2) Breakaway headers are a win, in my book. I typically don't even stock dual-row versions, I just use a pair of single-row pins. I'd say that's better than a non-8-position DIP switch.

    4) Might as well add the jumper for 27256 mode, I assume most people hacking on hardware also have a bucket of these salvaged from old gear.

    5) I think either way is a good solution. I don't personally mind flywires.
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      Thanks! I have some weird keyboard behavior, but all the character keys seem to work. I have strange caps/shift behavior and the RETURN key doesn't work. I'm hoping it's all just foam pads and not some weird keyboard logic issue.
      OSI Forum and Archive at

      Unified Retro Keyboard Project on Github


        I would definitely go with the headers too, they are cheaper than DIP switches and in the long run more reliable (except for the very expensive fully sealed DIP types) With the headers when the small link sockets are pulled on and off the scraping effect cleans the gold surface, so they invariably make a good contact as they age. With DIP's they can fail to connect as they age if they are just touching and non sliding contacts. I replaced all the DIP switches in my SOL and on my RAM cards with new Omron ones, in sockets.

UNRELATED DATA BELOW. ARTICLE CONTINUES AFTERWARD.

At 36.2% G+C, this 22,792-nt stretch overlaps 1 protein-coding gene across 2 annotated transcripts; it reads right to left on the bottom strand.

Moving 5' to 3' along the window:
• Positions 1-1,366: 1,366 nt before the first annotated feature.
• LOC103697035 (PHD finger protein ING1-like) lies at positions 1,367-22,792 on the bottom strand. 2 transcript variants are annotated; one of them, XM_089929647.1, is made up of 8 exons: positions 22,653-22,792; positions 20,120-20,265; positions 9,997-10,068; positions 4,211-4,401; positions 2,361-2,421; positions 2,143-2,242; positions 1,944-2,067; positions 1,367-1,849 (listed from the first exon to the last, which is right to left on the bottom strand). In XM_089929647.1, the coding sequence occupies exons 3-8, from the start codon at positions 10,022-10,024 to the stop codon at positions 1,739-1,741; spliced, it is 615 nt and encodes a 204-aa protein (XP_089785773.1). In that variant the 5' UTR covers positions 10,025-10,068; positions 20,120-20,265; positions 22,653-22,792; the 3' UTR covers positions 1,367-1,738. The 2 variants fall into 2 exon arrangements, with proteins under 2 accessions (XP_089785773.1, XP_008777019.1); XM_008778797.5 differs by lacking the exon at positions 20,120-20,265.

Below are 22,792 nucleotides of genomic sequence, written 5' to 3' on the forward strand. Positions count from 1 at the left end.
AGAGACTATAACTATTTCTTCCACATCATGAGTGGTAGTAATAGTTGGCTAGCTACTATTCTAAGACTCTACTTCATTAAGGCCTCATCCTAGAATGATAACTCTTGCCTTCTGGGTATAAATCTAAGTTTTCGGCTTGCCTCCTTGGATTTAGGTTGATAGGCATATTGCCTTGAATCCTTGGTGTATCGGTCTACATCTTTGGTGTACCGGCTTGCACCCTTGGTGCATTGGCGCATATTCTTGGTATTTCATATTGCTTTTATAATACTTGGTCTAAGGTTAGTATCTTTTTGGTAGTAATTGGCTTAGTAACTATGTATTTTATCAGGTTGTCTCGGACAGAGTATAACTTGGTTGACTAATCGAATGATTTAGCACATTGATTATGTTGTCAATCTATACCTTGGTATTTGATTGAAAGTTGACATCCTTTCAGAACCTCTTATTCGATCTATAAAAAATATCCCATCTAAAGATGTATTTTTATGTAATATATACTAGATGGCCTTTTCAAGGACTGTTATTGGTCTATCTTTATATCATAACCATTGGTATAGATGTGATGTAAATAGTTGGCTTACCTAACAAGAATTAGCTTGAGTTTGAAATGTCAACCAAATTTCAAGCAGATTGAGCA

The foam pads are available from Texelec, I believe they have now got them so they will reliably trigger a Sol keyboard. There are two types of keyboard, in one case one side of the foam disc is held in place by small arms and they click into position, makes life easy. In the earlier versions they are held in place with a contact adhesive. I did not want to put any liquid adhesive near the key mechanism so to do it I used super thin double sided tape ( only a small fraction of a mm thick) and punched out discs of that to retain the foam discs and have had no trouble with the keyboard since, though my keyboard had one intermittent IC that took me a considerable time to locate and occasionally the keyboard would be disabled.